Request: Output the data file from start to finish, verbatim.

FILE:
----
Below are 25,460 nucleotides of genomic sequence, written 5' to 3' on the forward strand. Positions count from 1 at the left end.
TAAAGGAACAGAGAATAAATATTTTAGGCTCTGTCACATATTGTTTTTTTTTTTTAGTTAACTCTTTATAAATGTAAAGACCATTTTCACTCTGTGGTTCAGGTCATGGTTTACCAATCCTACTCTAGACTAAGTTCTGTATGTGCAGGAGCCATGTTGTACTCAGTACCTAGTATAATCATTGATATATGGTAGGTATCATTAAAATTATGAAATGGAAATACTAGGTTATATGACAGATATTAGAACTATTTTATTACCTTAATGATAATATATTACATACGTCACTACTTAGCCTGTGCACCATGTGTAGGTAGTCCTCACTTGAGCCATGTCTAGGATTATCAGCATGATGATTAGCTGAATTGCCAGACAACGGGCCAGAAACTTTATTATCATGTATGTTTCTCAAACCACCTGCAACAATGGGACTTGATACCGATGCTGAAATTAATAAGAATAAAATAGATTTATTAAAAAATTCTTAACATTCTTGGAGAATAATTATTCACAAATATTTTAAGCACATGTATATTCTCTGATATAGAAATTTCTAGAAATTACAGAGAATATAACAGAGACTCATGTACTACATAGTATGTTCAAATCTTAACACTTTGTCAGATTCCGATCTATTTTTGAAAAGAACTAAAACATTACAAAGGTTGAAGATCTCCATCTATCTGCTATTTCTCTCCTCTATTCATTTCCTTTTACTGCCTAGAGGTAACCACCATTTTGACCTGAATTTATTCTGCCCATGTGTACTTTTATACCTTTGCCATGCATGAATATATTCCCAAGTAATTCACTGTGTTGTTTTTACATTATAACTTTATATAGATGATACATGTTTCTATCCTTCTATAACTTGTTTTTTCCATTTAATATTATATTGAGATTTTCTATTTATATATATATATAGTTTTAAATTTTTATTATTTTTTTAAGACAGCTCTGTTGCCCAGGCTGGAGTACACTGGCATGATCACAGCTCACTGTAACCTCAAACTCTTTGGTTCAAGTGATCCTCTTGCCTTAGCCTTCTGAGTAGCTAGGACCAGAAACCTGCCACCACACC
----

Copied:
Below are 25,460 nucleotides of genomic sequence, written 5' to 3' on the forward strand. Positions count from 1 at the left end.
TAAAGGAACAGAGAATAAATATTTTAGGCTCTGTCACATATTGTTTTTTTTTTTTAGTTAACTCTTTATAAATGTAAAGACCATTTTCACTCTGTGGTTCAGGTCATGGTTTACCAATCCTACTCTAGACTAAGTTCTGTATGTGCAGGAGCCATGTTGTACTCAGTACCTAGTATAATCATTGATATATGGTAGGTATCATTAAAATTATGAAATGGAAATACTAGGTTATATGACAGATATTAGAACTATTTTATTACCTTAATGATAATATATTACATACGTCACTACTTAGCCTGTGCACCATGTGTAGGTAGTCCTCACTTGAGCCATGTCTAGGATTATCAGCATGATGATTAGCTGAATTGCCAGACAACGGGCCAGAAACTTTATTATCATGTATGTTTCTCAAACCACCTGCAACAATGGGACTTGATACCGATGCTGAAATTAATAAGAATAAAATAGATTTATTAAAAAATTCTTAACATTCTTGGAGAATAATTATTCACAAATATTTTAAGCACATGTATATTCTCTGATATAGAAATTTCTAGAAATTACAGAGAATATAACAGAGACTCATGTACTACATAGTATGTTCAAATCTTAACACTTTGTCAGATTCCGATCTATTTTTGAAAAGAACTAAAACATTACAAAGGTTGAAGATCTCCATCTATCTGCTATTTCTCTCCTCTATTCATTTCCTTTTACTGCCTAGAGGTAACCACCATTTTGACCTGAATTTATTCTGCCCATGTGTACTTTTATACCTTTGCCATGCATGAATATATTCCCAAGTAATTCACTGTGTTGTTTTTACATTATAACTTTATATAGATGATACATGTTTCTATCCTTCTATAACTTGTTTTTTCCATTTAATATTATATTGAGATTTTCTATTTATATATATATATAGTTTTAAATTTTTATTATTTTTTTAAGACAGCTCTGTTGCCCAGGCTGGAGTACACTGGCATGATCACAGCTCACTGTAACCTCAAACTCTTTGGTTCAAGTGATCCTCTTGCCTTAGCCTTCTGAGTAGCTAGGACCAGAAACCTGCCACCACACC